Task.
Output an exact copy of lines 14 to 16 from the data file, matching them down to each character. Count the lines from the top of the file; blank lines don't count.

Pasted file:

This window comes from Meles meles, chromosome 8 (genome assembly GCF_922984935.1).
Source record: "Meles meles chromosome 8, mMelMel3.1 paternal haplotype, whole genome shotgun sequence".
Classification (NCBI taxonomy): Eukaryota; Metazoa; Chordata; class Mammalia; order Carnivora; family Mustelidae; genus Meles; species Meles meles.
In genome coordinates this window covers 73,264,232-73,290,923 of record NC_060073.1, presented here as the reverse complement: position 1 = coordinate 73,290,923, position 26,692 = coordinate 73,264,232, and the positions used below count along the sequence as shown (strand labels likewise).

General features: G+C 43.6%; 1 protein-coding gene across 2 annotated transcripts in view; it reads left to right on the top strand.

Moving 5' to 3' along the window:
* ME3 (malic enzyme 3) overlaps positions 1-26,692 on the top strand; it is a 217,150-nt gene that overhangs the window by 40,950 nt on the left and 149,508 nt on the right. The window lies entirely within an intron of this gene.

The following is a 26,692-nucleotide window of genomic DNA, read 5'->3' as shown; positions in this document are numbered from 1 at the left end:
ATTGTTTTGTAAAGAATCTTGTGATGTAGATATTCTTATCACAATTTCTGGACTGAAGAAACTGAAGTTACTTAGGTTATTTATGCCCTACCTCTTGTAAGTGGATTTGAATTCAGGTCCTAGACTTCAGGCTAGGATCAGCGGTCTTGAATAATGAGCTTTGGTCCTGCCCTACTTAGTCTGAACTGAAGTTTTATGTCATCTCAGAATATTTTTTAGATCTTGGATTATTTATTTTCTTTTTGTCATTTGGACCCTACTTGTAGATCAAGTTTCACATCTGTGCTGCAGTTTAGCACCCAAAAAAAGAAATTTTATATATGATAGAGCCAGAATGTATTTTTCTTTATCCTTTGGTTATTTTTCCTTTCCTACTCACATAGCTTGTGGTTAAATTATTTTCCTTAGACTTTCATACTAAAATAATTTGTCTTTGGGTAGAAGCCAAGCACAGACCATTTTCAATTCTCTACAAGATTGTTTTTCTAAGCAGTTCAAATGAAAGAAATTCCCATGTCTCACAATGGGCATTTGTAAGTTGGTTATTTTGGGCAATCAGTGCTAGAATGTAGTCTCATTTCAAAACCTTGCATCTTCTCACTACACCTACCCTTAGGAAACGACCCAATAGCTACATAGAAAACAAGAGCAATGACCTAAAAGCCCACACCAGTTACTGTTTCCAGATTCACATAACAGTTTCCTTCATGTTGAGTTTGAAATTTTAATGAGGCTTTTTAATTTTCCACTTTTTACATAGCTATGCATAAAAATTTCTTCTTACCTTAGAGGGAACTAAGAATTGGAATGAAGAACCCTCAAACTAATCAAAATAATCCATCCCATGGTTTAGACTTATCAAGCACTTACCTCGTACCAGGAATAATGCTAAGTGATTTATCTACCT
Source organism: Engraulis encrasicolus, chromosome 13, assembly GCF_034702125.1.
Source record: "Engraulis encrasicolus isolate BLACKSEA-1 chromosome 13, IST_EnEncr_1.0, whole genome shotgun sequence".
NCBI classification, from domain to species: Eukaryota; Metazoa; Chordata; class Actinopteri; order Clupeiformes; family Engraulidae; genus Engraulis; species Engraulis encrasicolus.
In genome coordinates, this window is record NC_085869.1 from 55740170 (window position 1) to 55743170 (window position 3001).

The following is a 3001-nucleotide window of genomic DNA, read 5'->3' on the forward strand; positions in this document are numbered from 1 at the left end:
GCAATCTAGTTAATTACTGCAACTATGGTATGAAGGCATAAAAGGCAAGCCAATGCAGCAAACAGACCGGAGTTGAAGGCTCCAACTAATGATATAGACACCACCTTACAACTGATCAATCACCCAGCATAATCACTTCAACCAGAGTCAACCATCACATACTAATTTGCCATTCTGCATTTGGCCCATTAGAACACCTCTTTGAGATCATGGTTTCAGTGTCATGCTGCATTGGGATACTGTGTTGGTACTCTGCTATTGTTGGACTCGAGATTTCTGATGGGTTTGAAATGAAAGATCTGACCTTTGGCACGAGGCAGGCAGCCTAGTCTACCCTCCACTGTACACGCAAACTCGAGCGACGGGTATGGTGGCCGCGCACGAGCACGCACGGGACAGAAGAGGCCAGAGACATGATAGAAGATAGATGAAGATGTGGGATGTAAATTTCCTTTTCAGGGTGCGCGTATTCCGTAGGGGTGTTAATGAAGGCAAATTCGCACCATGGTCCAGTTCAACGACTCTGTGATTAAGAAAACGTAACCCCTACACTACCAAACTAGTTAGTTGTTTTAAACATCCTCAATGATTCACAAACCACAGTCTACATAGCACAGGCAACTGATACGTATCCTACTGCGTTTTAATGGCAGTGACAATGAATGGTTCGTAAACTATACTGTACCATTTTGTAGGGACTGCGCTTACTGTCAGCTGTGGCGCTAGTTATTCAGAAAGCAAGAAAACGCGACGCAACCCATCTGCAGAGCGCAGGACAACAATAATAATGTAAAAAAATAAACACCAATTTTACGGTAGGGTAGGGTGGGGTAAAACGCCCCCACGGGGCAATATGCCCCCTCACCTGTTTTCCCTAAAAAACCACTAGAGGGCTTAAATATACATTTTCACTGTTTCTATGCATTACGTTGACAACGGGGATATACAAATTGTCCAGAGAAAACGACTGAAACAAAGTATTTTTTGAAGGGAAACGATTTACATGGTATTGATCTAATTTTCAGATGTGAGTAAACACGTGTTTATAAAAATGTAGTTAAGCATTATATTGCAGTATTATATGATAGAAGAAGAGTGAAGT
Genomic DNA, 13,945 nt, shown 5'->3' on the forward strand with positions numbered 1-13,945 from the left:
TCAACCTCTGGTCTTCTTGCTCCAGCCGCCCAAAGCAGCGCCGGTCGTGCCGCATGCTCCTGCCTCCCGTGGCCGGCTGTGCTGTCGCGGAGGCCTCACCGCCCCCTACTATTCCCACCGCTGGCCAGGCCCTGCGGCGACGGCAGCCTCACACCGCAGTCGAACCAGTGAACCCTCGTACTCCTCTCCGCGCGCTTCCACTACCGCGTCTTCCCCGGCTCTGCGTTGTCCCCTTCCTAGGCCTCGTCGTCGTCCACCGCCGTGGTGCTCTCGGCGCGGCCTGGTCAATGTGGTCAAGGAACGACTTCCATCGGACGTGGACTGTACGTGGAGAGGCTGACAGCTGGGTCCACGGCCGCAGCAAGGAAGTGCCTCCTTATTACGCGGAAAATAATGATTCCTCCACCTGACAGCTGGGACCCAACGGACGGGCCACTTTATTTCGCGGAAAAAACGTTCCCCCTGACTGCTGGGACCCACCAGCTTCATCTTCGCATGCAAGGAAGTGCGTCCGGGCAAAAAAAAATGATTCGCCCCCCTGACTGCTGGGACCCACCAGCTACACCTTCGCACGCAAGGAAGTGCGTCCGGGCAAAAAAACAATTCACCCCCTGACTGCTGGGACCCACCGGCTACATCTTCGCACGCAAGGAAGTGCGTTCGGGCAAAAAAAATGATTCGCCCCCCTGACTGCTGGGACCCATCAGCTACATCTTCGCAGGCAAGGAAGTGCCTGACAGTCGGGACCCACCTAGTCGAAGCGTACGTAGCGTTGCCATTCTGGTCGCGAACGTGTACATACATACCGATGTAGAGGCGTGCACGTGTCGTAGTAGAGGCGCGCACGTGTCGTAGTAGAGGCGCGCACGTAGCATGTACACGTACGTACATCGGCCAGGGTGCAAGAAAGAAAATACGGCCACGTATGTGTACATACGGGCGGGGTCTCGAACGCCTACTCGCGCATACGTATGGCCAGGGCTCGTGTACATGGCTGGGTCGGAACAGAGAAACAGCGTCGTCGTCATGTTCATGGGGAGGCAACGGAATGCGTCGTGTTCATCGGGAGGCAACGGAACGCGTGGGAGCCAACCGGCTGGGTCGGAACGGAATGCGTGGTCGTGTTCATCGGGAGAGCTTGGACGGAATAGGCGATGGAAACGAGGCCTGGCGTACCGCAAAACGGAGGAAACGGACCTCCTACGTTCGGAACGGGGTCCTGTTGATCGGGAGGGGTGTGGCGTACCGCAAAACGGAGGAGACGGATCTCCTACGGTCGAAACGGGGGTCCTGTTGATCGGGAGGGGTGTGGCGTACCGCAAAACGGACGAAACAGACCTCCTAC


The following is a 3001-nucleotide window of genomic DNA, read 5'->3' on the forward strand; positions in this document are numbered from 1 at the left end:
GCAATCTAGTTAATTACTGCAACTATGGTATGAAGGCATAAAAGGCAAGCCAATGCAGCAAACAGACCGGAGTTGAAGGCTCCAACTAATGATATAGACACCACCTTACAACTGATCAATCACCCAGCATAATCACTTCAACCAGAGTCAACCATCACATACTAATTTGCCATTCTGCATTTGGCCCATTAGAACACCTCTTTGAGATCATGGTTTCAGTGTCATGCTGCATTGGGATACTGTGTTGGTACTCTGCTATTGTTGGACTCGAGATTTCTGATGGGTTTGAAATGAAAGATCTGACCTTTGGCACGAGGCAGGCAGCCTAGTCTACCCTCCACTGTACACGCAAACTCGAGCGACGGGTATGGTGGCCGCGCACGAGCACGCACGGGACAGAAGAGGCCAGAGACATGATAGAAGATAGATGAAGATGTGGGATGTAAATTTCCTTTTCAGGGTGCGCGTATTCCGTAGGGGTGTTAATGAAGGCAAATTCGCACCATGGTCCAGTTCAACGACTCTGTGATTAAGAAAACGTAACCCCTACACTACCAAACTAGTTAGTTGTTTTAAACATCCTCAATGATTCACAAACCACAGTCTACATAGCACAGGCAACTGATACGTATCCTACTGCGTTTTAATGGCAGTGACAATGAATGGTTCGTAAACTATACTGTACCATTTTGTAGGGACTGCGCTTACTGTCAGCTGTGGCGCTAGTTATTCAGAAAGCAAGAAAACGCGACGCAACCCATCTGCAGAGCGCAGGACAACAATAATAATGTAAAAAAATAAACACCAATTTTACGGTAGGGTAGGGTGGGGTAAAACGCCCCCACGGGGCAATATGCCCCCTCACCTGTTTTCCCTAAAAAACCACTAGAGGGCTTAAATATACATTTTCACTGTTTCTATGCATTACGTTGACAACGGGGATATACAAATTGTCCAGAGAAAACGACTGAAACAAAGTATTTTTTGAAGGGAAACGATTTACATGGTATTGATCTAATTTTCAGATGTGAGTAAACACGTGTTTATAAAAATGTAGTTAAGCATTATATTGCAGTATTATATGATAGAAGAAGAGTGAAGT
Genomic DNA, 13,945 nt, shown 5'->3' on the forward strand with positions numbered 1-13,945 from the left: